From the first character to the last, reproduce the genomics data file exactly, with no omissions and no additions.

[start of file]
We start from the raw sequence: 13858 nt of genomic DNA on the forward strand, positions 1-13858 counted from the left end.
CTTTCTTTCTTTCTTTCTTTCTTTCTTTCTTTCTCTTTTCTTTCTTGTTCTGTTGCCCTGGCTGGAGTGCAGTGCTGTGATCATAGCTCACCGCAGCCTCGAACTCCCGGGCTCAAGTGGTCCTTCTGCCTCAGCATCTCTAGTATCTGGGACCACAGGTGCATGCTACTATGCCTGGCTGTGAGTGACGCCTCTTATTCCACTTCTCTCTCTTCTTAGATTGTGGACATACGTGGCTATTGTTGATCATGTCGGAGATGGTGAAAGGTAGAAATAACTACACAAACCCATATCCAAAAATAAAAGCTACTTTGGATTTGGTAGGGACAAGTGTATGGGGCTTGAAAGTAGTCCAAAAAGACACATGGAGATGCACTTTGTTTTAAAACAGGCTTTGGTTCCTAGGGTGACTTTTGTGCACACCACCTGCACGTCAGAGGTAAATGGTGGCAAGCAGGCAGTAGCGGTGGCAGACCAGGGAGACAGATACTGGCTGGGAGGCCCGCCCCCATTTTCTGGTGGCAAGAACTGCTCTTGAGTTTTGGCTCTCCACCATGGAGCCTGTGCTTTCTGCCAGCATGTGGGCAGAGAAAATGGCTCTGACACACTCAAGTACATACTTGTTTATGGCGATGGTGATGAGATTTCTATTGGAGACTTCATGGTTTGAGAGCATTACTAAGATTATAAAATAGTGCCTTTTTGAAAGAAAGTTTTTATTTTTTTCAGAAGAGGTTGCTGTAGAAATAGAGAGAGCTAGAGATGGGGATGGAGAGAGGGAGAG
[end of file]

We start from the raw sequence: 13858 nt of genomic DNA on the forward strand, positions 1-13858 counted from the left end.
CTTTCTTTCTTTCTTTCTTTCTTTCTTTCTTTCTCTTTTCTTTCTTGTTCTGTTGCCCTGGCTGGAGTGCAGTGCTGTGATCATAGCTCACCGCAGCCTCGAACTCCCGGGCTCAAGTGGTCCTTCTGCCTCAGCATCTCTAGTATCTGGGACCACAGGTGCATGCTACTATGCCTGGCTGTGAGTGACGCCTCTTATTCCACTTCTCTCTCTTCTTAGATTGTGGACATACGTGGCTATTGTTGATCATGTCGGAGATGGTGAAAGGTAGAAATAACTACACAAACCCATATCCAAAAATAAAAGCTACTTTGGATTTGGTAGGGACAAGTGTATGGGGCTTGAAAGTAGTCCAAAAAGACACATGGAGATGCACTTTGTTTTAAAACAGGCTTTGGTTCCTAGGGTGACTTTTGTGCACACCACCTGCACGTCAGAGGTAAATGGTGGCAAGCAGGCAGTAGCGGTGGCAGACCAGGGAGACAGATACTGGCTGGGAGGCCCGCCCCCATTTTCTGGTGGCAAGAACTGCTCTTGAGTTTTGGCTCTCCACCATGGAGCCTGTGCTTTCTGCCAGCATGTGGGCAGAGAAAATGGCTCTGACACACTCAAGTACATACTTGTTTATGGCGATGGTGATGAGATTTCTATTGGAGACTTCATGGTTTGAGAGCATTACTAAGATTATAAAATAGTGCCTTTTTGAAAGAAAGTTTTTATTTTTTTCAGAAGAGGTTGCTGTAGAAATAGAGAGAGCTAGAGATGGGGATGGAGAGAGGGAGAG